Milan (map), capital of Lombardy, and the second-most populous city proper in Italy after Rome.
The tourists are attracted by Milan’s museums and art galleries that include some of the most important collections in the world, including major works by Leonardo da Vinci.
In essence, for a tourist, what makes Milan interesting compared to other places is that the city is truly more about the lifestyle of enjoying worldly pleasures: a paradise for shopping, football, opera, and nightlife. Milan remains the marketplace for Italian fashion – fashion aficionados, supermodels and international paparazzi descend upon the city twice a year for its spring and autumn fairs.
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The Centro Storico (map) is the historic center of the city of Milan, contained within the area once delimited by the medieval city walls and today by the streets forming the Corso Navigli easily distinguishable on the map of the city.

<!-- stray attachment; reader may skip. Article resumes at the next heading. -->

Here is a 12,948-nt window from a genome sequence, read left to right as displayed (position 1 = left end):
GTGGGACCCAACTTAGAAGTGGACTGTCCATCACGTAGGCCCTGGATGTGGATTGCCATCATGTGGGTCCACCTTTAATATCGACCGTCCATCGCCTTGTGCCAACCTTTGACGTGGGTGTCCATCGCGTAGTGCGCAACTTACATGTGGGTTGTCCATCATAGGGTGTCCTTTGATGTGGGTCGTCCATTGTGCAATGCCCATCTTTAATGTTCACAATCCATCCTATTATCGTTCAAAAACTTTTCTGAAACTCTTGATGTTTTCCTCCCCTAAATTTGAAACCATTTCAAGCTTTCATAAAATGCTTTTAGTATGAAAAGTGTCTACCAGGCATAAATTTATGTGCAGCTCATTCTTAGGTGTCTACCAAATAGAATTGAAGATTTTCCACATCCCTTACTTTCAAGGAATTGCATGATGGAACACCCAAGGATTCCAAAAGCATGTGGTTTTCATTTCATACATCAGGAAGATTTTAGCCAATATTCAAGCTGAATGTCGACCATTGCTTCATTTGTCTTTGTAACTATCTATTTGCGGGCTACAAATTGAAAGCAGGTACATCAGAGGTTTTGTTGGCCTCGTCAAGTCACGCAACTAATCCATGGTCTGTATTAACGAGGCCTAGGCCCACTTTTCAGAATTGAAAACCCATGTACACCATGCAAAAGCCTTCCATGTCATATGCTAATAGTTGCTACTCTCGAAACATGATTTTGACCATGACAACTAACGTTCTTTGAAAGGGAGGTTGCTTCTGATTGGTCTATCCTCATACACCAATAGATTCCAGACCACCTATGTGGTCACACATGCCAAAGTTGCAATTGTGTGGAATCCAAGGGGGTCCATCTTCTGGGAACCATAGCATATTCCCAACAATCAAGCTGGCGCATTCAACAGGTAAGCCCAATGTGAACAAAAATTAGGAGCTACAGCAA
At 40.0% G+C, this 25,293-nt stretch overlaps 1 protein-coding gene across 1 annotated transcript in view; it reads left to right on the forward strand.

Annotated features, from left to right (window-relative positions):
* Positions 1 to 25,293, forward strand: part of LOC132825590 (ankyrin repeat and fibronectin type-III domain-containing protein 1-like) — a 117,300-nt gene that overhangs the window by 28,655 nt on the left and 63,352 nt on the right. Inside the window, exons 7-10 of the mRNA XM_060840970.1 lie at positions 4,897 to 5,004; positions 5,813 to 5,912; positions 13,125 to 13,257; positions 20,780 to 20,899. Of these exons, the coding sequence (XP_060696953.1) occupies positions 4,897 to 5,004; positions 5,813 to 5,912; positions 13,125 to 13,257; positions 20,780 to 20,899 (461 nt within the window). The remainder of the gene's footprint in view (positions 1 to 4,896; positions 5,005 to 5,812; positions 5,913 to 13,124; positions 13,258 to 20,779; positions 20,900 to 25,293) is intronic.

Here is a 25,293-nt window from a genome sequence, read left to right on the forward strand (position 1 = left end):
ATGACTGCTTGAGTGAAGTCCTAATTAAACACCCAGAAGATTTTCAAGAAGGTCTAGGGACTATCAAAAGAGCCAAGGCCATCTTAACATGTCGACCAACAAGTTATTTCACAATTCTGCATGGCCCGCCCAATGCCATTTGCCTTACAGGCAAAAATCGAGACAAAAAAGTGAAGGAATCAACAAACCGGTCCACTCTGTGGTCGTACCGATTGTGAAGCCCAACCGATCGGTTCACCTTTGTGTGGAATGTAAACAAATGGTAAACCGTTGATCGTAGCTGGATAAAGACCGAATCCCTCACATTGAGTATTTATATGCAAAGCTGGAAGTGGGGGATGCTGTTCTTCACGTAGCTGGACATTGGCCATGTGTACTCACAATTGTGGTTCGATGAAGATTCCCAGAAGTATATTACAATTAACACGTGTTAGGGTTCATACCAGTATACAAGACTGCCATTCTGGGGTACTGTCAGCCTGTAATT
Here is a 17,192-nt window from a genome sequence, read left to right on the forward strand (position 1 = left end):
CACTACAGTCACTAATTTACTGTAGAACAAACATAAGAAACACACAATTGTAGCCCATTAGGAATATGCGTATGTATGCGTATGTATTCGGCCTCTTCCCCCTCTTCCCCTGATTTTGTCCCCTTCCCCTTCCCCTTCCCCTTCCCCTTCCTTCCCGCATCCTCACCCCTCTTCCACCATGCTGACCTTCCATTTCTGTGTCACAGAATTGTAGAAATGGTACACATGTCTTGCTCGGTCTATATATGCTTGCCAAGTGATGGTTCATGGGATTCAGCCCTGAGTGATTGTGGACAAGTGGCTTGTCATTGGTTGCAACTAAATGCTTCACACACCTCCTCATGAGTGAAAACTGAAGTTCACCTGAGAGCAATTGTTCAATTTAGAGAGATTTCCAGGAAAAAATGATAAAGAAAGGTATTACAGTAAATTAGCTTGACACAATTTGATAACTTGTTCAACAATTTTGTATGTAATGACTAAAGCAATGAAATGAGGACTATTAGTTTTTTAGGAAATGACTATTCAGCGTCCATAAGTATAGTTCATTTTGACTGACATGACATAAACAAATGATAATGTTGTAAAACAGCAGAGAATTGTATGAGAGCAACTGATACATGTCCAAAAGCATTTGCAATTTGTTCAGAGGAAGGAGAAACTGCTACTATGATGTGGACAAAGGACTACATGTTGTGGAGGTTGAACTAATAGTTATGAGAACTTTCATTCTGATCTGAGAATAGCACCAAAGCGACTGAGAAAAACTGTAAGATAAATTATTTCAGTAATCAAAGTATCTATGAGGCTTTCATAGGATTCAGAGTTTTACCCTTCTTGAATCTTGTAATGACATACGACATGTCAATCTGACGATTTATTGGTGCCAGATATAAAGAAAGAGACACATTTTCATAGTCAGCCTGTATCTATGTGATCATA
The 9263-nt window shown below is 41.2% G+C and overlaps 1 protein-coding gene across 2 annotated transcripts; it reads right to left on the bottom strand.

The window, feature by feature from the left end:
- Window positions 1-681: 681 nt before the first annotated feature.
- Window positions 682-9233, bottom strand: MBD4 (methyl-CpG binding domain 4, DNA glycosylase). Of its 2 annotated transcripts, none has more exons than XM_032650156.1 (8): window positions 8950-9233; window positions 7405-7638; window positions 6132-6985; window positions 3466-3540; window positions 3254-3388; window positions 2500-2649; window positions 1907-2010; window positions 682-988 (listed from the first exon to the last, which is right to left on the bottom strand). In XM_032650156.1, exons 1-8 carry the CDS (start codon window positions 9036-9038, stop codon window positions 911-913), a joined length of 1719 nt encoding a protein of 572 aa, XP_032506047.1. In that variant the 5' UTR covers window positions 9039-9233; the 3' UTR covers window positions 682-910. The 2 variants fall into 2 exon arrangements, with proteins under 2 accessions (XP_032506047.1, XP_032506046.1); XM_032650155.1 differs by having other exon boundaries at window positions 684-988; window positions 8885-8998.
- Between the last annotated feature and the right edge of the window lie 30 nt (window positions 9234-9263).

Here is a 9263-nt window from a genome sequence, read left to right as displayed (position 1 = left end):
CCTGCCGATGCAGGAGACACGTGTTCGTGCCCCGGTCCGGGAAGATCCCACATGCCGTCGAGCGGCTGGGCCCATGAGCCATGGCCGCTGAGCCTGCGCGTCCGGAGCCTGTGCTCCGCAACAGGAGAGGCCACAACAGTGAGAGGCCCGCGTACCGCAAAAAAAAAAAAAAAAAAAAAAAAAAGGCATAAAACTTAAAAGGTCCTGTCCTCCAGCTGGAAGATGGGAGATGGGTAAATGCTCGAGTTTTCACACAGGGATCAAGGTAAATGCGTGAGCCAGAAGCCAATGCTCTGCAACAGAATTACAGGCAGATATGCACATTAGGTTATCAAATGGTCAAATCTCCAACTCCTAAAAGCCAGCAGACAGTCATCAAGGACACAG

Leonardo worked in Milan from 1482 until 1499. He was commissioned to paint the *Virgin of the Rocks for the Confraternity of the Immaculate Conception and The Last Supper for the monastery of *Santa Maria delle Grazie (map).
Milan’s Cathedral (Duomo di Milano, map), built between 1386 and 1877, is the fifth-largest cathedral in the world and the most important example of Gothic architecture in Italy. The gilt bronze statue of the Virgin Mary, placed in 1774 on the highest pinnacle of the Duomo, soon became one of the most enduring symbols of Milan. + Museum of the Milan Cathedral (map)
Piazza Duomo (map). The grandest square in the city, the Piazza del Duomo is the cultural and social heart of Milan, and contains several of its most famous sights. There’s the majestic cathedral and classy Galleria, plus the 18th C Palazzo Reale and several big, venerable buildings.
Via Dante (map). One of the grandest and most frequented fashionable high streets in Milan. The Via Dante, named after the poet, is a beautiful and debonair pedestrian avenue which goes from the busy Piazzale Cordusio (map), all the way to the Largo Cairoli (map).
The largest parks in the central area of Milan are Sempione Park (map), at the north-western edge, and Montanelli Gardens (map), situated northeast of the city. English-style Sempione Park, built in 1890, contains a Napoleonic Arena, the Milan City Aquarium, a Japanese garden and a public library. The Montanelli gardens, created in the 18th century, hosts the Natural History Museum (map) of Milan and a planetarium.